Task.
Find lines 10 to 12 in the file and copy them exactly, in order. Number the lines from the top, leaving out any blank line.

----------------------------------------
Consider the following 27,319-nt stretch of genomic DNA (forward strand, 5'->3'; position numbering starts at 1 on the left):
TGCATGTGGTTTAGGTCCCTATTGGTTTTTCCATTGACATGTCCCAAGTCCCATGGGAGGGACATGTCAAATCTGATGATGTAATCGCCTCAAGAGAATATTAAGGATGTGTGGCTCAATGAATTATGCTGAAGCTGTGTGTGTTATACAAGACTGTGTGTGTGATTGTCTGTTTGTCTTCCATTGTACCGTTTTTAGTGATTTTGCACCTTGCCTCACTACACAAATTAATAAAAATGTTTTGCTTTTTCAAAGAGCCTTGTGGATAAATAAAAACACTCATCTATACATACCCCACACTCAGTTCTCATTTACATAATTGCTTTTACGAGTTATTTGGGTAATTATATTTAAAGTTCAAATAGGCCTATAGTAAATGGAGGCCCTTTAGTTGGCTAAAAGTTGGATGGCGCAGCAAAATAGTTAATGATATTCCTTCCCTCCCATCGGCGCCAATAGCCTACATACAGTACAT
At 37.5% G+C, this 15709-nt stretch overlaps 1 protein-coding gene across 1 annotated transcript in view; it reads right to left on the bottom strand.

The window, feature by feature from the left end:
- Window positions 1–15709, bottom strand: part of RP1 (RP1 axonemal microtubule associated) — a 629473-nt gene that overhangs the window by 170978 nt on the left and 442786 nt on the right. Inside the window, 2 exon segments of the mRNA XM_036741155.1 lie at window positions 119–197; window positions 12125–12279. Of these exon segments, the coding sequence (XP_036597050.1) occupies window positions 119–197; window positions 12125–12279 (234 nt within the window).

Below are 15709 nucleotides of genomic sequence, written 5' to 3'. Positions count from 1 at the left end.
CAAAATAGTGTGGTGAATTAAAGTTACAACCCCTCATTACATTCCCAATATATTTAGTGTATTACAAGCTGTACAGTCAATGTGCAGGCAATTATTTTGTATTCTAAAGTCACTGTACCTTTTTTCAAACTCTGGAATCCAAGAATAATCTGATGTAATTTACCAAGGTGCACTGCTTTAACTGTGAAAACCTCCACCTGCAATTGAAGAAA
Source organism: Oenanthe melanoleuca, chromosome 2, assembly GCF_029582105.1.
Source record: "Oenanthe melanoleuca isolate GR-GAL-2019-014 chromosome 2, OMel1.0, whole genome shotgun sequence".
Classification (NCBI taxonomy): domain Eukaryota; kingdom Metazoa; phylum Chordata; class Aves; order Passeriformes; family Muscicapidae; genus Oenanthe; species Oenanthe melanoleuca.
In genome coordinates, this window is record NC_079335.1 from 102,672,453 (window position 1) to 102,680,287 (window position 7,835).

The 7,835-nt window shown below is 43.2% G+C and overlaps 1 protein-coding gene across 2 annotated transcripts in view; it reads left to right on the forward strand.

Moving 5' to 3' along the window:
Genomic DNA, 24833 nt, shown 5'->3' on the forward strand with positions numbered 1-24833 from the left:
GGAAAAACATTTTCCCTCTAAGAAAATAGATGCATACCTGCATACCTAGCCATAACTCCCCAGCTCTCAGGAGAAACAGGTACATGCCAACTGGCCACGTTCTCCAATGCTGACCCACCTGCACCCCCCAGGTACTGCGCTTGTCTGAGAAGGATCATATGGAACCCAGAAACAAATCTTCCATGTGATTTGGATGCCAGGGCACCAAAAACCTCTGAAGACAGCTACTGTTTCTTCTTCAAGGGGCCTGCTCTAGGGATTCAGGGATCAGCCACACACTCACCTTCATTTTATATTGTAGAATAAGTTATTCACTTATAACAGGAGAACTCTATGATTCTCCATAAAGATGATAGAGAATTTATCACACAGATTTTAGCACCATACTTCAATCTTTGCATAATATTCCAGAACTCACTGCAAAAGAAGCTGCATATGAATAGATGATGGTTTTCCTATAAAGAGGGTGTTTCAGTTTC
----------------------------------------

Classification (NCBI taxonomy): domain Eukaryota; kingdom Metazoa; phylum Chordata; class Aves; order Passeriformes; family Muscicapidae; genus Oenanthe; species Oenanthe melanoleuca.
In genome coordinates, this window is record NC_079335.1 from 102,672,453 (window position 1) to 102,680,287 (window position 7,835).

The 7,835-nt window shown below is 43.2% G+C and overlaps 1 protein-coding gene across 2 annotated transcripts in view; it reads left to right on the forward strand.